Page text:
>giant tortoises, elephants as small as ponies and rats as big as hunting
              >dogs."

              This strongly suggests the author has no more knowledge of Middle-earth
              than the infamous Barbara Remington covers to the original Ballantine editions.
            • dianejoy@earthlink.net
              Most likely, the Irish Fionn Cycle, dealing with the stories of Fionn mac Cumhail? ---djb ... From: Elizabeth Apgar Triano lizziewriter@earthlink.net Date:
              Message 6 of 14 , Oct 29, 2004
                Most likely, the Irish Fionn Cycle, dealing with the stories of Fionn mac
                Cumhail? ---djb

                Original Message:
                -----------------
                From: Elizabeth Apgar Triano lizziewriter@...
                Date: Tue, 26 Oct 2004 13:29:40 -0400
                To: Mythsoc@yahoogroups.com
                Subject: [mythsoc] Paul Hazel's Finnbranch




                I have just finished reading Paul Hazel's _Yearwood_, the first book in the
                Finnbranch trilogy. I know I have not read any other Hazel. The cadence,
                or style, of this book is so familiar though, and many of the names are as
                well. I realize these are separate issues. Does anyone know if his Finn
                legend is based on any single story or set of tales, or just generally set
                in the, what would you call it? semi-Celtic-Gaelic-storylands? And the
                cadence, it recalls something, but I am not sure what. Anyone?

                thanks,

                Lizzie

                Elizabeth Apgar Triano
                lizziewriter@...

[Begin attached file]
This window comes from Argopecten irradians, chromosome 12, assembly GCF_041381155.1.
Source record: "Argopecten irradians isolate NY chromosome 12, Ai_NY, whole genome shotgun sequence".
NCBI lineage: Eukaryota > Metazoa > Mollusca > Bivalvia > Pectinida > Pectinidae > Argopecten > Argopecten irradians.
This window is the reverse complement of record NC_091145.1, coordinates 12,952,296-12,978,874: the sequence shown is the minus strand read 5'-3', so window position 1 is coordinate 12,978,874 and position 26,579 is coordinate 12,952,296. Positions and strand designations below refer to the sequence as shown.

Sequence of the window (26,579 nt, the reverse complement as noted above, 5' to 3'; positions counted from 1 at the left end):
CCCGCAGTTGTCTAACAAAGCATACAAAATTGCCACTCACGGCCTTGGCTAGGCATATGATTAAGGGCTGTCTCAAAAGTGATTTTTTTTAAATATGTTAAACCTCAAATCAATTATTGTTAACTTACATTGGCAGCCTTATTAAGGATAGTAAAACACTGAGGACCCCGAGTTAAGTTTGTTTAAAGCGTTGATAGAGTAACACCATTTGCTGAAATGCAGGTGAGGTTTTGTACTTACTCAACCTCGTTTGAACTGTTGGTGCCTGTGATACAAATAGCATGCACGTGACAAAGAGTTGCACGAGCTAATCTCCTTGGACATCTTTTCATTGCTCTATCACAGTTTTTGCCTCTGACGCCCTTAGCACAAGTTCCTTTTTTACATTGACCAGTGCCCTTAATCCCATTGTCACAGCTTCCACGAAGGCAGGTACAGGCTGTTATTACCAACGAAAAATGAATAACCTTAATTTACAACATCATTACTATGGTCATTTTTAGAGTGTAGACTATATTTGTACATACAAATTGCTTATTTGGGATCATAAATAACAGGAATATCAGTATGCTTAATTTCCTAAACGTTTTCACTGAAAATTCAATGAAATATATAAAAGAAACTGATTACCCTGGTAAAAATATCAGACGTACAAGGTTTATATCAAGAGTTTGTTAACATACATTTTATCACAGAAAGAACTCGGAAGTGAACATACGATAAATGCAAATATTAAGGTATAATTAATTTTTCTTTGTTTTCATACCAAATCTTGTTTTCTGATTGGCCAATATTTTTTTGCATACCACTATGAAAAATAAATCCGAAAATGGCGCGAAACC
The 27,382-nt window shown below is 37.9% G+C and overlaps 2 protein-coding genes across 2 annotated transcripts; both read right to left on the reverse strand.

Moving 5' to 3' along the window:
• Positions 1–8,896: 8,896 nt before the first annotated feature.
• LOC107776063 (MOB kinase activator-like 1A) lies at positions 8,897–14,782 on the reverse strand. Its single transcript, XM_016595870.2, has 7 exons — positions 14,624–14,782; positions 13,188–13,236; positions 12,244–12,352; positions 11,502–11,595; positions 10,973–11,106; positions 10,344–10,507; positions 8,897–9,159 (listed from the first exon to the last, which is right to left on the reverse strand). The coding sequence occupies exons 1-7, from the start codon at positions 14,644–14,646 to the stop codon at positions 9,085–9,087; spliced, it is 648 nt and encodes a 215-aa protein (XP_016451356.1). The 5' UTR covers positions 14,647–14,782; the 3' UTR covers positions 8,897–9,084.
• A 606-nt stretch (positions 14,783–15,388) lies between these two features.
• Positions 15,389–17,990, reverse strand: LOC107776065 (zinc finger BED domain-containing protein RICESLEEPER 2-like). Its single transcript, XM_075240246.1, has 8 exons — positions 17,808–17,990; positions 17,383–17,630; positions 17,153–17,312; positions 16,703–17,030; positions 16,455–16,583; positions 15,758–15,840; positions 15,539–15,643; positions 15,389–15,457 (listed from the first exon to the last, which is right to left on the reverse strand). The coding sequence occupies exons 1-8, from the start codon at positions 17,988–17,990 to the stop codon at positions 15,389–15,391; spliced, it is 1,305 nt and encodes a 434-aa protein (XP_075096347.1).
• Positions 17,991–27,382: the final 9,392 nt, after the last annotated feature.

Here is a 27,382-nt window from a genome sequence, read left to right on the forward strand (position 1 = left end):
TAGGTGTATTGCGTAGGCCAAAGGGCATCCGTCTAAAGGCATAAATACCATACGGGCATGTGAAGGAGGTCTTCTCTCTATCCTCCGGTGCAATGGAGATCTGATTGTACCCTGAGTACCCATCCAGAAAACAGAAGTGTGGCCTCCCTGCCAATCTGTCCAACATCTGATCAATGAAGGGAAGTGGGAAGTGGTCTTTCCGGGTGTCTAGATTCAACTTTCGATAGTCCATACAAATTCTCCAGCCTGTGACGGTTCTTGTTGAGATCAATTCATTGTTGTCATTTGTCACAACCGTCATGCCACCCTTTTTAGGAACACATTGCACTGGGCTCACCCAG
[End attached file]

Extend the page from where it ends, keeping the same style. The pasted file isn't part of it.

amor vincit omnia
                www.lizziewriter.com









                The Mythopoeic Society website http://www.mythsoc.org
                Yahoo! Groups Links








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              • Elizabeth Apgar Triano
                That s what perhaps I thought, but I would like to hear more discussion and analysis from those who would know. Even if you look on amazon under reviews,
                Message 7 of 14 , Oct 29, 2004
                  That's what perhaps I thought, but I would like to hear more discussion and
                  analysis from those who would know. Even if you look on amazon under
                  reviews, there is very little, and it sounds more like criticism of
                  original fiction than of retellings. At first I thought it was "that"
                  Finn, but there is also use of other popular legendary names, and not,
                  perhaps, tied to the characters one would first think of.

                  Mr. Hazel is apparently now the HR director, or similar, of a school
                  district in my area. I can't find a lot more about him in searches, but I
                  am thinking of writing to him. With two shows coming up soon, though,
                  everything else is taking a back burner around here.

                  Lizzie

                  Elizabeth Apgar Triano
                  lizziewriter@...
                  amor vincit omnia
                  www.lizziewriter.com


                  > [Original Message]
                  > From: dianejoy@... <dianejoy@...>
                  > To: <mythsoc@yahoogroups.com>
                  > Date: 10/29/2004 10:47:45 AM
                  > Subject: RE: [mythsoc] Paul Hazel's Finnbranch
                  >
                  >
                  > Most likely, the Irish Fionn Cycle, dealing with the stories of Fionn mac
                  > Cumhail? ---djb
                  >